Some days everything comes together nicely; Saturday was one such day. Armed with confidence in the weather forecast, a bit of forward planning and a few slices of chocolate brownie, Gareth and I met at Victoria station at 10am for a day out on the South Downs. We first did this walk a couple of years ago, at about the same time of year, and the few months I've been yearning to repeat it.
It is a fairly strenuous walk - about 10 miles with three fairly steep climbs and the corresponding descents - but the effort is rewarded with fabulous views of the downs, the south coast, and the surrounding countryside. The walk starts in the lovely town of Lewes, which is dripping with chi-chi delis and quirky little gift shops, very pretty and heaving on a sunny Saturday morning. Halfway round is an excellent pub, The Ram at Firle, which serves Harvey's beer (made in Lewes) and hearty sandwiches or full meals if you are really hungry.
If you are interested, the walk is in this book by Helena Smith, although my version is an earlier edition. While this particular walk is easy to follow (you could probably even work it out from an Ordnance Survey map) I wouldn't recommend the book as a purchase. Ms Smith has a very flexible approach to distances; what's the point in saying 'after 50m take the path on the right' when in fact it is more like 250m? If you are using the book it's wise to carry a map with you so that you can check your route - of course you should carry a map anyway and I'm sure it says that in the book itself, but it should be there as a back-up rather than as the main source of information. There is a bit too much focus on quirky notes about places along the route (very interesting and adds to the enjoyment) but not enough on the actual route description (yes I know it's the 'boring' bit but essential!). I get the feeling no-one has test walked them, and there is a lot of reliance on landmarks which may not be permanent. 'Cross the rusty metal gate' is not a reliable instruction. Six months later than might be a new shiny wooden gate or even a stile.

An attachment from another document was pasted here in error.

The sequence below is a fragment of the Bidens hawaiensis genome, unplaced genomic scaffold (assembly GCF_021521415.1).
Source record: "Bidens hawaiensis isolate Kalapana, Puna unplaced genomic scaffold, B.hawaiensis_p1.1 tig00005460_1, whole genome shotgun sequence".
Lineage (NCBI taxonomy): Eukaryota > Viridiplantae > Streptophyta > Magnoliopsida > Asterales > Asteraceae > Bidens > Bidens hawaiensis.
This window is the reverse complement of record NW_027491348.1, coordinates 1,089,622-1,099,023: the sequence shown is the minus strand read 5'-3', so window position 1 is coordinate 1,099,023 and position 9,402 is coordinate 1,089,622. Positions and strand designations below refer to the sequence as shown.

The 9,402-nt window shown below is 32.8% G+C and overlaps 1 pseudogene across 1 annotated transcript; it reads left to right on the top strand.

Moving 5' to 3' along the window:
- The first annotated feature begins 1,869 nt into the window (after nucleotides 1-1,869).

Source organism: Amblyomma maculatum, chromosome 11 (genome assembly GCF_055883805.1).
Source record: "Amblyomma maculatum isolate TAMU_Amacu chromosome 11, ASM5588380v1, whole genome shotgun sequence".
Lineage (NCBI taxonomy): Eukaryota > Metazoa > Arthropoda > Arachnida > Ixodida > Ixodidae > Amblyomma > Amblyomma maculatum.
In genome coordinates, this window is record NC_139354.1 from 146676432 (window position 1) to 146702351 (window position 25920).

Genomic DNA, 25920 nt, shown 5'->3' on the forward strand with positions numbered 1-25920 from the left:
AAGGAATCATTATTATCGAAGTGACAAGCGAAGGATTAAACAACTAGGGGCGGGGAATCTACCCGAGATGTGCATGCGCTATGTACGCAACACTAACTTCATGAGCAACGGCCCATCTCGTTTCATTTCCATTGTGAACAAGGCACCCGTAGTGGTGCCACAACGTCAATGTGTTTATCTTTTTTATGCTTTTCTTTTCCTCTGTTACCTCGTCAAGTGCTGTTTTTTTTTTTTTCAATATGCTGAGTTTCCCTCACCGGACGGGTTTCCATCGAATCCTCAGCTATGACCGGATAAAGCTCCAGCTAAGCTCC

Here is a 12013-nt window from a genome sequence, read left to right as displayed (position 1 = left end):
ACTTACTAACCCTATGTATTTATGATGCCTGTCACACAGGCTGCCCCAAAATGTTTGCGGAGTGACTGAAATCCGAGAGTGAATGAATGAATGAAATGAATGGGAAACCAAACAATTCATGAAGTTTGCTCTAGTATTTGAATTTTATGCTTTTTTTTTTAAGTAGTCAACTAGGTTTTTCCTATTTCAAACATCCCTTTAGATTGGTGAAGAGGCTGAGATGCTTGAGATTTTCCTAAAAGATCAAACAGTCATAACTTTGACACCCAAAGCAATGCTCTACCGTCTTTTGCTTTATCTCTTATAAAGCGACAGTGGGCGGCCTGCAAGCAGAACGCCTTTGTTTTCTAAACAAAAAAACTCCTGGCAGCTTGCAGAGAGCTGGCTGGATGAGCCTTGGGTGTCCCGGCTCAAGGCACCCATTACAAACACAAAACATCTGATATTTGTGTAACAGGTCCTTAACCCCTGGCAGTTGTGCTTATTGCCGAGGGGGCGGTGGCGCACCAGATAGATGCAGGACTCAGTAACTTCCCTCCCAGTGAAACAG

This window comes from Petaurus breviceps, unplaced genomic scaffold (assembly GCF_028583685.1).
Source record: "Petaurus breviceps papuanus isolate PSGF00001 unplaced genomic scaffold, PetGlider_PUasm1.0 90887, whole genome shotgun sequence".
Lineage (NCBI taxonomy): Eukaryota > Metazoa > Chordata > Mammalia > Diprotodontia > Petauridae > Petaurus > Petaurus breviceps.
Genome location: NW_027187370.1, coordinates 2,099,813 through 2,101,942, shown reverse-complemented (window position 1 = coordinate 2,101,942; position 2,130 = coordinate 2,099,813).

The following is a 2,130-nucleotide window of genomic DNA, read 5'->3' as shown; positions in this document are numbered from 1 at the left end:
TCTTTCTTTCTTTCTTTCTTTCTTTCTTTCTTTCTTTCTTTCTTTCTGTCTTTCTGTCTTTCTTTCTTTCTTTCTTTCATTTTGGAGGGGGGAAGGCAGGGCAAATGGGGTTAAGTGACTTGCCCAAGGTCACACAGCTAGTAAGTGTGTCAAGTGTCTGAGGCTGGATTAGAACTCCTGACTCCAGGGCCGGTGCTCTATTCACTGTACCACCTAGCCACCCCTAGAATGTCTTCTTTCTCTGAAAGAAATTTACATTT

But we'd done it before and knew the route; the walk didn't disappoint. After a steep climb out of Lewes you drop again into a silent and strangely other-worldly valley which seems miles from the hubbub of the town.
forge housed in an Arts & Crafts building which is almost painfully cute.
After lunch in Firle - a pleasant interlude only slightly marred by a braying hoard of Hooray Henries and Henriettas - we set out for the final climb, up onto the South Down Way. It's a steep climb and quite long - we struggled partway but were urged on by the fact that the elderly woman in front with the walking stick was leaving us behind, and the family with young kids behind was catching us up!
From the top of the ridge the views are glorious - right across to Newhaven and the English Channel. The sun was low and we were walking right into it, but despite the annoying factor of having to squint the whole time, it did create some beautiful shadows across the hills.
As we started the final descent to Southease station, along with some model plane enthusiasts who were just packing up for the day, the light was fading. It was almost 5pm. Even having a half hour wait at the station for the next train had its benefits; as we surveyed the surrounding scenery from the top of the footbridge we saw a barn owl flying low across the fields, off on its evening hunt.
The day was rounded off by a soak in a hot bath laced with Origins ginger bath foam to ease the aching muscles. Champion!
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